BRUSSELS (Reuters) - The European Union is willing to discuss car tariffs but will not remove duties on farm products in trade talks with the United States, its trade chief said on Friday, setting it on a possible collision course with Washington.
The European Commission, which coordinates trade policy for the 28 member European Union, published two negotiating mandates on Friday, which were notable more for what they left out than for what they included.
The EU proposal on tariffs falls far short of the wide-ranging wish-list, including comprehensive agricultural market access, set out by U.S. President Donald Trump’s administration a week ago.
“There is a lot that is not covered. We are not proposing any negotiations with the U.S. to reduce or eliminate (duties) on agricultural products,” EU Trade Commissioner Cecilia Malmstrom told a news conference.
“That area was left outside, like many other topics where it would be difficult to reach an agreement,” she continued, adding that the EU was not planning to restart the broad negotiations dubbed TTIP, which drew thousands to streets in Europe in protest.
Last week’s 17-page list of U.S. objectives began by saying that the United States wanted to reduce its trade deficit with the European Union - which was 119.6 billion euros ($136 billion) in 2017, according to EU statistics office Eurostat, almost a third of which was related to cars and car parts.
The section of the U.S. document on agriculture includes a reference to trade commitments for products developed through biotechnologies, which could include hormone-treated beef banned in Europe and GM crops currently given to EU livestock, but not directly eaten by people.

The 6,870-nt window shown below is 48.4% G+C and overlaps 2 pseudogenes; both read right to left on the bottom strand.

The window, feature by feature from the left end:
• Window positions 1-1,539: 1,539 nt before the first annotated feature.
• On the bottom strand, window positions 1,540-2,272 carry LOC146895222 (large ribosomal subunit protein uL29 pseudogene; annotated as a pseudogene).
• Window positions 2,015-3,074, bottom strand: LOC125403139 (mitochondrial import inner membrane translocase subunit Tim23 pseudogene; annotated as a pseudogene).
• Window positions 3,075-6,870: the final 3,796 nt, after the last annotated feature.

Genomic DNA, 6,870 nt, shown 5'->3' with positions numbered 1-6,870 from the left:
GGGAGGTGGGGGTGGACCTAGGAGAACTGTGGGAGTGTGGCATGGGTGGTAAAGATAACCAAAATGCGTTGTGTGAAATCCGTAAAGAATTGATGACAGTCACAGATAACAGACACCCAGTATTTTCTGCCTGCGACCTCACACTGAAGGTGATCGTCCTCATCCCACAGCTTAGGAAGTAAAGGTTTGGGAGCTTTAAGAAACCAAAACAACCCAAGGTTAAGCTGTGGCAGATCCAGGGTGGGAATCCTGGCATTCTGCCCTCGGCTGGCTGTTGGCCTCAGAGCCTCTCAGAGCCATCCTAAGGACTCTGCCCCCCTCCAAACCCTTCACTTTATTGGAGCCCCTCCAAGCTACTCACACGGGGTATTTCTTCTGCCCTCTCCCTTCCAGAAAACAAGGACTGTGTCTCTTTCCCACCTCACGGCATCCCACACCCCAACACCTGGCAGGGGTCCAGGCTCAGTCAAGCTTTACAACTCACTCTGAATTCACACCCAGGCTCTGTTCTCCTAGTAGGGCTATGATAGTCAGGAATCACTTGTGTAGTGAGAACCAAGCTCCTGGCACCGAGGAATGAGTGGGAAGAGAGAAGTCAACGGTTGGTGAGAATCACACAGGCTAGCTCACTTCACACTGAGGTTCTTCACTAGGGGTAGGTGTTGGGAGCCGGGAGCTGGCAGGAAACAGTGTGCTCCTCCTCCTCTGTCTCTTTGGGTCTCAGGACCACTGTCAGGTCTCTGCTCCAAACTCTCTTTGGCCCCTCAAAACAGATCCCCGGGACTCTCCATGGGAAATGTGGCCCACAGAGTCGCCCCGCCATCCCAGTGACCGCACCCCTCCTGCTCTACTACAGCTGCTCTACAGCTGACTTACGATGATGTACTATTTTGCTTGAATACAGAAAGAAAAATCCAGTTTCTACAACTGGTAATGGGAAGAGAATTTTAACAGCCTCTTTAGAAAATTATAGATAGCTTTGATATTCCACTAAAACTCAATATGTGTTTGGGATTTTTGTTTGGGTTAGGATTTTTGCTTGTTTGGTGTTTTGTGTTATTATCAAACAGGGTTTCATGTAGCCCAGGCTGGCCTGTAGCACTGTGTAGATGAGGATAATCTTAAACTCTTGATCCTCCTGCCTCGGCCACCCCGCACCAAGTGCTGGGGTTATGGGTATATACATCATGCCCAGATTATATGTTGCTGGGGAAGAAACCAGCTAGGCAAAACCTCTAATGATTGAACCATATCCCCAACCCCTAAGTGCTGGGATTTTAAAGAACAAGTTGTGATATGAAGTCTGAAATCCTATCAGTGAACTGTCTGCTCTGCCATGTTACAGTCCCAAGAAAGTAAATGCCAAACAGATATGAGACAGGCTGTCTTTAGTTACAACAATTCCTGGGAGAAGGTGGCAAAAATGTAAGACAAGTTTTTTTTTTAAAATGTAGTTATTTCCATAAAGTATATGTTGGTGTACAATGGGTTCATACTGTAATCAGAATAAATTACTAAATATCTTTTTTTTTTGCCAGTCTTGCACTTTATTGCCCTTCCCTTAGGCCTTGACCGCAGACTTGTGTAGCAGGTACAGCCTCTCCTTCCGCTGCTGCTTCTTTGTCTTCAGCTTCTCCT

EU READY TO PUT CARS ON TABLE
The two EU negotiating mandates will need to be approved by EU governments. One would lead to talks on removing tariffs from industrial goods and the other on rules to allow testing bodies in the United States to clear products for sale in the European Union and vice versa.
Any deal would have to be approved by the European Parliament. The head of its trade committee, German Social Democrat Bernd Lange, said the bloc should not be negotiating with Washington while metal tariffs were in place and car tariffs threatened. A deal should also include workers’ rights and environmental standards, he said.
The EU and United States reached an entente in July, ending a stand-off of several months, when Trump agreed to hold off imposing tariffs on EU car imports while the two sides looked to improve trade ties.
The parties committed to work toward removing existing tariffs on “non-auto industrial goods” and to discuss standards strengthen energy cooperation, while the EU said it wanted to import more U.S. liquefied natural gas.
They would also look into U.S. import tariffs that EU steel and aluminum producers have faced since June.
Malmstrom said the proposed EU mandate on tariffs did include vehicles.
“We also saw that the U.S. did not exclude cars from their negotiating directives. We are prepared to put our vehicle tariffs on the negotiating table as part of a broader agreement if the U.S. agrees to work together toward zero tariffs for all industrial goods,” she said.
Reporting by Philip Blenkinsop; editing by Raissa Kasolowsky and Toby Chopra
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